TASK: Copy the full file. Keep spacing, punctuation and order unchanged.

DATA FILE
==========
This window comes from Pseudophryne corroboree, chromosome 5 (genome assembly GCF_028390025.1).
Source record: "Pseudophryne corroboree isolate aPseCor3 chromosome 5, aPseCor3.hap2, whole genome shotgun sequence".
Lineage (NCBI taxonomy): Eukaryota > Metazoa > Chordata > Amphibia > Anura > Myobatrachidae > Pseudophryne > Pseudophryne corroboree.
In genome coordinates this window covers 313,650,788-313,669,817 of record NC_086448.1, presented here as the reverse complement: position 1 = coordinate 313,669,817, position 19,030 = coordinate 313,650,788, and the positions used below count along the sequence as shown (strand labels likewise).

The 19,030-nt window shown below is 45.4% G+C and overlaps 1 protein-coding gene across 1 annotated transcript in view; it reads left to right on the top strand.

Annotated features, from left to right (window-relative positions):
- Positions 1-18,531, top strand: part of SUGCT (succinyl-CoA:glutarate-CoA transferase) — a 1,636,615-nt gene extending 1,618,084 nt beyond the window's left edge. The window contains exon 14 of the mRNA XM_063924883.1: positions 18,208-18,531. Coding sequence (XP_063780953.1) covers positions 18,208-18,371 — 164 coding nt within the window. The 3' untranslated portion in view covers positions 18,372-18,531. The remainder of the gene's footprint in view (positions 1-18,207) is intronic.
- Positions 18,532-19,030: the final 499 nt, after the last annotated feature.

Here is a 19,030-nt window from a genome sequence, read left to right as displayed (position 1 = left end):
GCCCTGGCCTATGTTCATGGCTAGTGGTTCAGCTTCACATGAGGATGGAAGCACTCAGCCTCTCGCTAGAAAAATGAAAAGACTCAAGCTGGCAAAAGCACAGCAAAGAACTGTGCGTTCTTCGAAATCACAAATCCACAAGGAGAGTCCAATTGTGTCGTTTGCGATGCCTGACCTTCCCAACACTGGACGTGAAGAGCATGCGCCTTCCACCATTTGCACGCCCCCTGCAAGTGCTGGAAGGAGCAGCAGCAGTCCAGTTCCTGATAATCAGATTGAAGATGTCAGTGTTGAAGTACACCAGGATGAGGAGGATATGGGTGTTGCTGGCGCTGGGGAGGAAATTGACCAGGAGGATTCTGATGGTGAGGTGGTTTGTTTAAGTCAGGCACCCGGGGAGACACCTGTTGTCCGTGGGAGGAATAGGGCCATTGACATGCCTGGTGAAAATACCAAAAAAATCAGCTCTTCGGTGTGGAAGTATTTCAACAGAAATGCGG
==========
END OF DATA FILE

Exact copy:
This window comes from Pseudophryne corroboree, chromosome 5 (genome assembly GCF_028390025.1).
Source record: "Pseudophryne corroboree isolate aPseCor3 chromosome 5, aPseCor3.hap2, whole genome shotgun sequence".
Lineage (NCBI taxonomy): Eukaryota > Metazoa > Chordata > Amphibia > Anura > Myobatrachidae > Pseudophryne > Pseudophryne corroboree.
In genome coordinates this window covers 313,650,788-313,669,817 of record NC_086448.1, presented here as the reverse complement: position 1 = coordinate 313,669,817, position 19,030 = coordinate 313,650,788, and the positions used below count along the sequence as shown (strand labels likewise).

The 19,030-nt window shown below is 45.4% G+C and overlaps 1 protein-coding gene across 1 annotated transcript in view; it reads left to right on the top strand.

Annotated features, from left to right (window-relative positions):
- Positions 1-18,531, top strand: part of SUGCT (succinyl-CoA:glutarate-CoA transferase) — a 1,636,615-nt gene extending 1,618,084 nt beyond the window's left edge. The window contains exon 14 of the mRNA XM_063924883.1: positions 18,208-18,531. Coding sequence (XP_063780953.1) covers positions 18,208-18,371 — 164 coding nt within the window. The 3' untranslated portion in view covers positions 18,372-18,531. The remainder of the gene's footprint in view (positions 1-18,207) is intronic.
- Positions 18,532-19,030: the final 499 nt, after the last annotated feature.

Here is a 19,030-nt window from a genome sequence, read left to right as displayed (position 1 = left end):
GCCCTGGCCTATGTTCATGGCTAGTGGTTCAGCTTCACATGAGGATGGAAGCACTCAGCCTCTCGCTAGAAAAATGAAAAGACTCAAGCTGGCAAAAGCACAGCAAAGAACTGTGCGTTCTTCGAAATCACAAATCCACAAGGAGAGTCCAATTGTGTCGTTTGCGATGCCTGACCTTCCCAACACTGGACGTGAAGAGCATGCGCCTTCCACCATTTGCACGCCCCCTGCAAGTGCTGGAAGGAGCAGCAGCAGTCCAGTTCCTGATAATCAGATTGAAGATGTCAGTGTTGAAGTACACCAGGATGAGGAGGATATGGGTGTTGCTGGCGCTGGGGAGGAAATTGACCAGGAGGATTCTGATGGTGAGGTGGTTTGTTTAAGTCAGGCACCCGGGGAGACACCTGTTGTCCGTGGGAGGAATAGGGCCATTGACATGCCTGGTGAAAATACCAAAAAAATCAGCTCTTCGGTGTGGAAGTATTTCAACAGAAATGCGG